For many long years the river saw humans come to the Great Bend, where the river flowed north, where the great herds migrated and where finally, humans made encampments.  They bore their young there, like the other animals.  They lived and collected the many foodstuffs that lived and grew on the floodplain, and river and bog.  Eventually the river saw the humans make shelters that lasted many seasons, not just the little shelters that they carried or ones that rotted away quickly. The humans burned the grasses and trees and planted new ones.  They rode the river in trees and the skins of trees.  They fished in the river and gathered clay by the river.  They dug holes in the earth and placed food inside, or refuse, or fires or sometimes, their dead. And the river watched.

Then, new humans came that were different and many.  They used the river differently, and they tore down the trees and wrenched great furrows into the ground.  The rains came and carried much soil from the furrows into the river. And the river, once named for it’s clear water and stony bottom became muddy, and sluggish. Many of the creatures that lived in the river struggled to survive as they suffocated in silt and were over-harvested by the new humans.  The new humans dumped poisonous things into the river, that didn’t rot away. They didn’t talk to the river.  And the river watched.

Even later, in the Great Bend, one new human decided to cut the river off from the land.  He used machines to tear apart the earth.  He used the earth to make a wall and force the river to stay always in it’s banks. But the river liked to stretch sometimes.  Sometimes it was swollen with snowmelt and rain from the thunder clouds. The river gave soil to the land at these times, and the land was always grateful and glad of the gift of the river. The river was angry and roiled against the wall and slowly, season by season, it began to break the wall down. And still the river watched.

When the old wall-builder died, his bones were not buried near the river.  The river saw new humans come to the Great Bend.  The new humans were different from all that had come before.  They walked and listened and talked.  They built slowly, and planted the old plants and the river was glad.  The river broke through the wall in one place and the new humans only watched, and the river sighed with relief.  The new humans began to ride the river again, and take away the poisonous things. The river was happier than it had been in a long time.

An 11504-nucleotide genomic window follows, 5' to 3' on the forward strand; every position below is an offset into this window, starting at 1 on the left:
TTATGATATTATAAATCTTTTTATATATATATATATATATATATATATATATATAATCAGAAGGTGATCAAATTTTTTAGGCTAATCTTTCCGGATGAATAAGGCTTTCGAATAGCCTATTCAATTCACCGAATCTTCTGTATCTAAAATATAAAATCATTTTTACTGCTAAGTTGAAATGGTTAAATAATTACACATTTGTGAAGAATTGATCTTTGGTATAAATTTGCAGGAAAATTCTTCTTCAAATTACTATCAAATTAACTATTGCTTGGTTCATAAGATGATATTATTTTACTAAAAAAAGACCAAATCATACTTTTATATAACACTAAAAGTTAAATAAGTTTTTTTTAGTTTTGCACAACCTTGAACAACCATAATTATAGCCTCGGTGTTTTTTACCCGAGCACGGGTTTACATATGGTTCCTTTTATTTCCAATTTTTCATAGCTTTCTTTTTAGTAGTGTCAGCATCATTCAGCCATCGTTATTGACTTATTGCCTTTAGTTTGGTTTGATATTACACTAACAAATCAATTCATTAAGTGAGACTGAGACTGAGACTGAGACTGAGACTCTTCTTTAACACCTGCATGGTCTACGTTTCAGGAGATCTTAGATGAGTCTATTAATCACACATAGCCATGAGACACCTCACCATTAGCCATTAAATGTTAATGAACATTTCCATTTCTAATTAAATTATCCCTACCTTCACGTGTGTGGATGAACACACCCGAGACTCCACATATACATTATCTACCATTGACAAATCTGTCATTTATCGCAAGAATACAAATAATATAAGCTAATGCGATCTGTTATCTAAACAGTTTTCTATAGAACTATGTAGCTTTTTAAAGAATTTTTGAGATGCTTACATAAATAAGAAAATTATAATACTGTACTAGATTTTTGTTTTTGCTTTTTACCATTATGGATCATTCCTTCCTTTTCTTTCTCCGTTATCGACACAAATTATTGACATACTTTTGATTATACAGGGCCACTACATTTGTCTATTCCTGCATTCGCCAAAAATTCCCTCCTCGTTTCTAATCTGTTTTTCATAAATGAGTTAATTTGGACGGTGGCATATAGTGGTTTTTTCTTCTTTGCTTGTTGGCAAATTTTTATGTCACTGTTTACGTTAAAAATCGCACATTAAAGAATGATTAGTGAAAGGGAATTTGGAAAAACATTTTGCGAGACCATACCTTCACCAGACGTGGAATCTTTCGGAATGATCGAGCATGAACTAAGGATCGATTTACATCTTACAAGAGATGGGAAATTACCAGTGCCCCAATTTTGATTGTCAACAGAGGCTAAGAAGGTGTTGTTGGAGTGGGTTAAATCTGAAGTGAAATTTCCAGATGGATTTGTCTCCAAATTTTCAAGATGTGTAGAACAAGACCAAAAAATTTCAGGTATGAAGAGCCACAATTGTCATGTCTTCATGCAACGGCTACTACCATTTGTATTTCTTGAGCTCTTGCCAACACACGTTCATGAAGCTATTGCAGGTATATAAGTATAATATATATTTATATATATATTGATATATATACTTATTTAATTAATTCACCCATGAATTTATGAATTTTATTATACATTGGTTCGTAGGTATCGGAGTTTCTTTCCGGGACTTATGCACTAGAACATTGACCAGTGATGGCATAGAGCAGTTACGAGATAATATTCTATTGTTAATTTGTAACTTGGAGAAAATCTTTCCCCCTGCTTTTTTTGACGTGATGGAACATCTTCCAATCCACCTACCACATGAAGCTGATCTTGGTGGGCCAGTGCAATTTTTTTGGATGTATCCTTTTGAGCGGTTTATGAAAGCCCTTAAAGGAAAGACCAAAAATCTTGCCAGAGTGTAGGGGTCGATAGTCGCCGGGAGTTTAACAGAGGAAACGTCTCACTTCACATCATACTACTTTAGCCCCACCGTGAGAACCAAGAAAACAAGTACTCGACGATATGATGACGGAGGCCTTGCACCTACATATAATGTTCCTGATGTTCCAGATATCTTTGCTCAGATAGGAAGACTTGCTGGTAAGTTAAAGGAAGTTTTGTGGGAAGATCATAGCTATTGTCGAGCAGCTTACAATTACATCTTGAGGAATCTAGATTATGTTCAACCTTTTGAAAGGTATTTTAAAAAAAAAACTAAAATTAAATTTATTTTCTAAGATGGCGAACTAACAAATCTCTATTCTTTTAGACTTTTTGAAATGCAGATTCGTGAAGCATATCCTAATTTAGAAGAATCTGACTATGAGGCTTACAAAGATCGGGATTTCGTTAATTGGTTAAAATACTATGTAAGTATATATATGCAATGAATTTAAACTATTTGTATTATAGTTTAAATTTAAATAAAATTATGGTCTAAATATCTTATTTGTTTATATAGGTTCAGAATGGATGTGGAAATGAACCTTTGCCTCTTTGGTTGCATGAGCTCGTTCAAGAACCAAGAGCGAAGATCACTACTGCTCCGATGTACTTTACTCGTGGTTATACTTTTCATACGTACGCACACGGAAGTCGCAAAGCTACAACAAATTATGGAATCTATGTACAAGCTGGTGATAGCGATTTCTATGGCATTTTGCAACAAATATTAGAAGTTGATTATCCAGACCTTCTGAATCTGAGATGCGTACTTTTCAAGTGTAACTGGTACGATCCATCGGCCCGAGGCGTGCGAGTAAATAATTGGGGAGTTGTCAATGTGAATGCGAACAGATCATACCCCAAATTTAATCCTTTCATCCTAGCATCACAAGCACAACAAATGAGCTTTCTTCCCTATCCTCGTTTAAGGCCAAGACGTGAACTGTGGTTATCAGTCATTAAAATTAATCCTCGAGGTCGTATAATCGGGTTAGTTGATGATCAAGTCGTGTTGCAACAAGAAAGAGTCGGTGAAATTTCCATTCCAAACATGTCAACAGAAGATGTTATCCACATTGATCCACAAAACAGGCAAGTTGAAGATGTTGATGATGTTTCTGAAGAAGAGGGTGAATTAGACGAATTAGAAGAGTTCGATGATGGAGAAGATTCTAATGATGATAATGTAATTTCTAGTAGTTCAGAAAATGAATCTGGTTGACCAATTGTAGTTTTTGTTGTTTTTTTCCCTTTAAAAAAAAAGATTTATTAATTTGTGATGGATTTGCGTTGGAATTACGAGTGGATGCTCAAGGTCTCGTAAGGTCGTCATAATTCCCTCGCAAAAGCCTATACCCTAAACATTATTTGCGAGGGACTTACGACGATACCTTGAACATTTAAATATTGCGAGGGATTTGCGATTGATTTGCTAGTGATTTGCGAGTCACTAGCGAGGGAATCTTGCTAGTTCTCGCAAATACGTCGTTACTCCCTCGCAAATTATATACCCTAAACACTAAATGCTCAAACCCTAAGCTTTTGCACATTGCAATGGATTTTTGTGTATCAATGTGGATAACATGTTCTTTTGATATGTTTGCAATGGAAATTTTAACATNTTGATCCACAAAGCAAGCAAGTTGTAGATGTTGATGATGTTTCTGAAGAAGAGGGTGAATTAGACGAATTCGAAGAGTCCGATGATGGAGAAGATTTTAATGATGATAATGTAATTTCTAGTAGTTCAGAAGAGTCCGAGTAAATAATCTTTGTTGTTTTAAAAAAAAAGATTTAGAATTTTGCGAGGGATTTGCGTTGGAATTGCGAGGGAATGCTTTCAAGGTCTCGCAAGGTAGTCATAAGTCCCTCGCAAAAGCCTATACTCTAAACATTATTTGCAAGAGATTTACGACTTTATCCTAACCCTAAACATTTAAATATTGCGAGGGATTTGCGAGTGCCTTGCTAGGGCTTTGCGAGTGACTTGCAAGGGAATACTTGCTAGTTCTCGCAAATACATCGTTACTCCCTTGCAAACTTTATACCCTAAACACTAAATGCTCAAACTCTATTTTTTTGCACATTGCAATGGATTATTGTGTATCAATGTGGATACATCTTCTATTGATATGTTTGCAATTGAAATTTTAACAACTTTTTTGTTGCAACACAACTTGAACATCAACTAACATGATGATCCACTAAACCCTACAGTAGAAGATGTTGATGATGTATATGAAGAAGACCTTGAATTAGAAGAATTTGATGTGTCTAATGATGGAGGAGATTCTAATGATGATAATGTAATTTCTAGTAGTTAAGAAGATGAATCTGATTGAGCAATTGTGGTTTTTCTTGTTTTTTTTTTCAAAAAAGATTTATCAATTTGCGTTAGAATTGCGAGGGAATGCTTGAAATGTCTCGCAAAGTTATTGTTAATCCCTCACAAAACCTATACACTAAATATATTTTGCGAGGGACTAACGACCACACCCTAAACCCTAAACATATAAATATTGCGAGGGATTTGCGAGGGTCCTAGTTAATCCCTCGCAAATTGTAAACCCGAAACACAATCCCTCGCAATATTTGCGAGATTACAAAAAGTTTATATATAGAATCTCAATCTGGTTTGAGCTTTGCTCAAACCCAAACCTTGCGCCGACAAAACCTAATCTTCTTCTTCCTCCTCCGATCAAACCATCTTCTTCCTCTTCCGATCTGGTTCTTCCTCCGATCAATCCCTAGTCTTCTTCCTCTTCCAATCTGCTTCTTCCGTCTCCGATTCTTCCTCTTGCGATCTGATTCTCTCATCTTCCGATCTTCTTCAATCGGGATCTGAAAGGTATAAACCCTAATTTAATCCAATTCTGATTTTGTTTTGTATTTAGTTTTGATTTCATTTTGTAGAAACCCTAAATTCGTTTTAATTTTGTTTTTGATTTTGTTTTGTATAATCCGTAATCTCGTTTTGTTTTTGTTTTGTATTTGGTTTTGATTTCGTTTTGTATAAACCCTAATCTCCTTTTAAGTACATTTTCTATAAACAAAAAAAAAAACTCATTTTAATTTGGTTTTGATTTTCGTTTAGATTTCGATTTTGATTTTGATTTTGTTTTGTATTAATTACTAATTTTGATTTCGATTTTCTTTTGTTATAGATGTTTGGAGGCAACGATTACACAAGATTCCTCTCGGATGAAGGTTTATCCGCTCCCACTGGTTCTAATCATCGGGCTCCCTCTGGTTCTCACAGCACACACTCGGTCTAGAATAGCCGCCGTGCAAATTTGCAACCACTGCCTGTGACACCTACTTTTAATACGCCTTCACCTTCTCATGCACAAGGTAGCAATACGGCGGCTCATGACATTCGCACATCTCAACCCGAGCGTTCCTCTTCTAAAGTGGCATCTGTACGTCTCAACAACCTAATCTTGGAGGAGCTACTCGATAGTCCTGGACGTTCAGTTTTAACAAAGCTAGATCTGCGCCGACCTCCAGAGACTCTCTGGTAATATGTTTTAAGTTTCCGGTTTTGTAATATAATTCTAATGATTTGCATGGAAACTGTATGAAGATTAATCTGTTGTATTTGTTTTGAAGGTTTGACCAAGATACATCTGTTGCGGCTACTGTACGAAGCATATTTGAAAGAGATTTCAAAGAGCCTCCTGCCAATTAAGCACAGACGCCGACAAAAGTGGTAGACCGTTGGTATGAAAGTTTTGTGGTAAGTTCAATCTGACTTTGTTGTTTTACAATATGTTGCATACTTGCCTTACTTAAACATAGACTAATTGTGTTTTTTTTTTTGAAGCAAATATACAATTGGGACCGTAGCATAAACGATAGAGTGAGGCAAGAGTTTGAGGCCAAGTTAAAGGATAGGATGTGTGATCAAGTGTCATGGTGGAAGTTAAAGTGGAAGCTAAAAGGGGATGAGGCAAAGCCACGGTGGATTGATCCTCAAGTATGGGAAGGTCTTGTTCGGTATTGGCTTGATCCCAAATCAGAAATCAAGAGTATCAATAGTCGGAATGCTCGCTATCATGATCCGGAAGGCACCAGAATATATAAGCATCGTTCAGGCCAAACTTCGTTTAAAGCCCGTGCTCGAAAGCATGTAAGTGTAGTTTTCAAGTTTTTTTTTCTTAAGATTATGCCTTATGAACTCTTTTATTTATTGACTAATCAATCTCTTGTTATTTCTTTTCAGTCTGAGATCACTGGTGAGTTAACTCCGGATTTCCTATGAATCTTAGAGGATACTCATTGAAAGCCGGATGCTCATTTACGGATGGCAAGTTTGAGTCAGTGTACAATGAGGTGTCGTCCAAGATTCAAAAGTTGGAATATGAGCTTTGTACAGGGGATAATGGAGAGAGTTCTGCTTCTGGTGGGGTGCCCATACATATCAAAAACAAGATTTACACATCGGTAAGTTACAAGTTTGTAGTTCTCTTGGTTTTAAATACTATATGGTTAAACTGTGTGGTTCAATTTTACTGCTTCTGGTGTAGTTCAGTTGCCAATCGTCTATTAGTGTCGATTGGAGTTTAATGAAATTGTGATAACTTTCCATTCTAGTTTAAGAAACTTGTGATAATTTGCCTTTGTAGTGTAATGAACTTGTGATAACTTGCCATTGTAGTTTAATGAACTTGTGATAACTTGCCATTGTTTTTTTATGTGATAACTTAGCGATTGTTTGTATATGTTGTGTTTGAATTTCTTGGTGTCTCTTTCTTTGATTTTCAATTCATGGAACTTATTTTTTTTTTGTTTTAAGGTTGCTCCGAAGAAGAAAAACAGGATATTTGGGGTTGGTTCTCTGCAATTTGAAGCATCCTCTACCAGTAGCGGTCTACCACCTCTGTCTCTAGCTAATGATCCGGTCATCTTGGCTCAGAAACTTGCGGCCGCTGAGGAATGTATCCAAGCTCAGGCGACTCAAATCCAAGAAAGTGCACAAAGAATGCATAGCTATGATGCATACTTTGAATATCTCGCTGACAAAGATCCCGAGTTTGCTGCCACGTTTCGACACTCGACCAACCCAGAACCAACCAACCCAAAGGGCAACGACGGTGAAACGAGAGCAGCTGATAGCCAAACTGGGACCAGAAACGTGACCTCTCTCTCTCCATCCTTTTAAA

But then the new humans began to dig again.  And the river saw the digging where the old ones dwelled long ago.  Every fall, for 12 seasons, the river saw the bones of the old ones being uncovered, exposed and sometimes carried away.  The things the old ones made with the gifts of the river- shell, rock, clay – were torn from the land and carried away.  The old ones who had talked to the river, and named it, and who had never harmed it.  And the river was sad and angry at the new ones, and tore up the trails they laid near the river.  And the river watched.

One day, the river felt a something it hadn’t felt in a long time. The river watched some humans come to the Great Bend, to the places where the old ones had dwelled. They looked a little like the new ones but they felt different.  And familiar.  The river watched and was curious.  These humans were quiet and sad.  They looked at the land and the plants and the river.  They talked to them.  And the river knew they were from the old ones.  And the river watched.

Summer grew old and fall was drawing near again.  The river waited for the diggers to come to the Great Bend, but no diggers came.  The river rejoiced.  But now, it misses the old ones.  The river waits and watches for the old ones to come again.